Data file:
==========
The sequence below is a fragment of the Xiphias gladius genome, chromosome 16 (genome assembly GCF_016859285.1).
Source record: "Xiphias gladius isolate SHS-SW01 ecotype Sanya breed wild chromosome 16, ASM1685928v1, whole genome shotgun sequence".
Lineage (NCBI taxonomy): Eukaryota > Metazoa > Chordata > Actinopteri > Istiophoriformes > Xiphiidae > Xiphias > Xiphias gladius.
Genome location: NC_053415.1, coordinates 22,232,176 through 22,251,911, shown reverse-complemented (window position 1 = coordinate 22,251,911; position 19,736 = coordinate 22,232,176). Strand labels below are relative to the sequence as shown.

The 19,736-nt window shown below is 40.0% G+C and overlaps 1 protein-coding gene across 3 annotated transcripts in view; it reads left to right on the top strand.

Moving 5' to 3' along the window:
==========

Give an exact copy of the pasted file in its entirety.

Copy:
The sequence below is a fragment of the Xiphias gladius genome, chromosome 16 (genome assembly GCF_016859285.1).
Source record: "Xiphias gladius isolate SHS-SW01 ecotype Sanya breed wild chromosome 16, ASM1685928v1, whole genome shotgun sequence".
Lineage (NCBI taxonomy): Eukaryota > Metazoa > Chordata > Actinopteri > Istiophoriformes > Xiphiidae > Xiphias > Xiphias gladius.
Genome location: NC_053415.1, coordinates 22,232,176 through 22,251,911, shown reverse-complemented (window position 1 = coordinate 22,251,911; position 19,736 = coordinate 22,232,176). Strand labels below are relative to the sequence as shown.

The 19,736-nt window shown below is 40.0% G+C and overlaps 1 protein-coding gene across 3 annotated transcripts in view; it reads left to right on the top strand.

Moving 5' to 3' along the window: